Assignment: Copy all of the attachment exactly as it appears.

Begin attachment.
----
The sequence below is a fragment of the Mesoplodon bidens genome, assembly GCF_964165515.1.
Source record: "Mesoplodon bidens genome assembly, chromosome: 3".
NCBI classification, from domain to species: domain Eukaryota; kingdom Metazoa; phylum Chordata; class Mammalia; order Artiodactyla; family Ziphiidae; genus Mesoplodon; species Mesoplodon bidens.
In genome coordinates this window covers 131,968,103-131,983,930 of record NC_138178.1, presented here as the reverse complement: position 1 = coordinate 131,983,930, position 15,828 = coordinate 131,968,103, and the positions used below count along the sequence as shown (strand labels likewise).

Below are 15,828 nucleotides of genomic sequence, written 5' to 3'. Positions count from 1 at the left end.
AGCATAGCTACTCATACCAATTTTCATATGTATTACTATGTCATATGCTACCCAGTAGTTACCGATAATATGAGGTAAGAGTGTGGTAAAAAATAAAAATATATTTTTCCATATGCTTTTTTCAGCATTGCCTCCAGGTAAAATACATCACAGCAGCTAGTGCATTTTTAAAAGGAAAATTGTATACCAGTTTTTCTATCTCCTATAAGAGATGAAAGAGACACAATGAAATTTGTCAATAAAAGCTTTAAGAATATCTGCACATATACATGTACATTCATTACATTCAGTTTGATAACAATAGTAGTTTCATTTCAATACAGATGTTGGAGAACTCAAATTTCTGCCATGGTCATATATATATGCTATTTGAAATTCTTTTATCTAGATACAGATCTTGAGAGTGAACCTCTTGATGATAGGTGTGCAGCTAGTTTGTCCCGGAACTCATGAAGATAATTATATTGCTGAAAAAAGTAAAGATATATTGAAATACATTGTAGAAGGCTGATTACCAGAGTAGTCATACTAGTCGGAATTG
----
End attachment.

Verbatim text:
The sequence below is a fragment of the Mesoplodon bidens genome, assembly GCF_964165515.1.
Source record: "Mesoplodon bidens genome assembly, chromosome: 3".
NCBI classification, from domain to species: domain Eukaryota; kingdom Metazoa; phylum Chordata; class Mammalia; order Artiodactyla; family Ziphiidae; genus Mesoplodon; species Mesoplodon bidens.
In genome coordinates this window covers 131,968,103-131,983,930 of record NC_138178.1, presented here as the reverse complement: position 1 = coordinate 131,983,930, position 15,828 = coordinate 131,968,103, and the positions used below count along the sequence as shown (strand labels likewise).

Below are 15,828 nucleotides of genomic sequence, written 5' to 3'. Positions count from 1 at the left end.
AGCATAGCTACTCATACCAATTTTCATATGTATTACTATGTCATATGCTACCCAGTAGTTACCGATAATATGAGGTAAGAGTGTGGTAAAAAATAAAAATATATTTTTCCATATGCTTTTTTCAGCATTGCCTCCAGGTAAAATACATCACAGCAGCTAGTGCATTTTTAAAAGGAAAATTGTATACCAGTTTTTCTATCTCCTATAAGAGATGAAAGAGACACAATGAAATTTGTCAATAAAAGCTTTAAGAATATCTGCACATATACATGTACATTCATTACATTCAGTTTGATAACAATAGTAGTTTCATTTCAATACAGATGTTGGAGAACTCAAATTTCTGCCATGGTCATATATATATGCTATTTGAAATTCTTTTATCTAGATACAGATCTTGAGAGTGAACCTCTTGATGATAGGTGTGCAGCTAGTTTGTCCCGGAACTCATGAAGATAATTATATTGCTGAAAAAAGTAAAGATATATTGAAATACATTGTAGAAGGCTGATTACCAGAGTAGTCATACTAGTCGGAATTG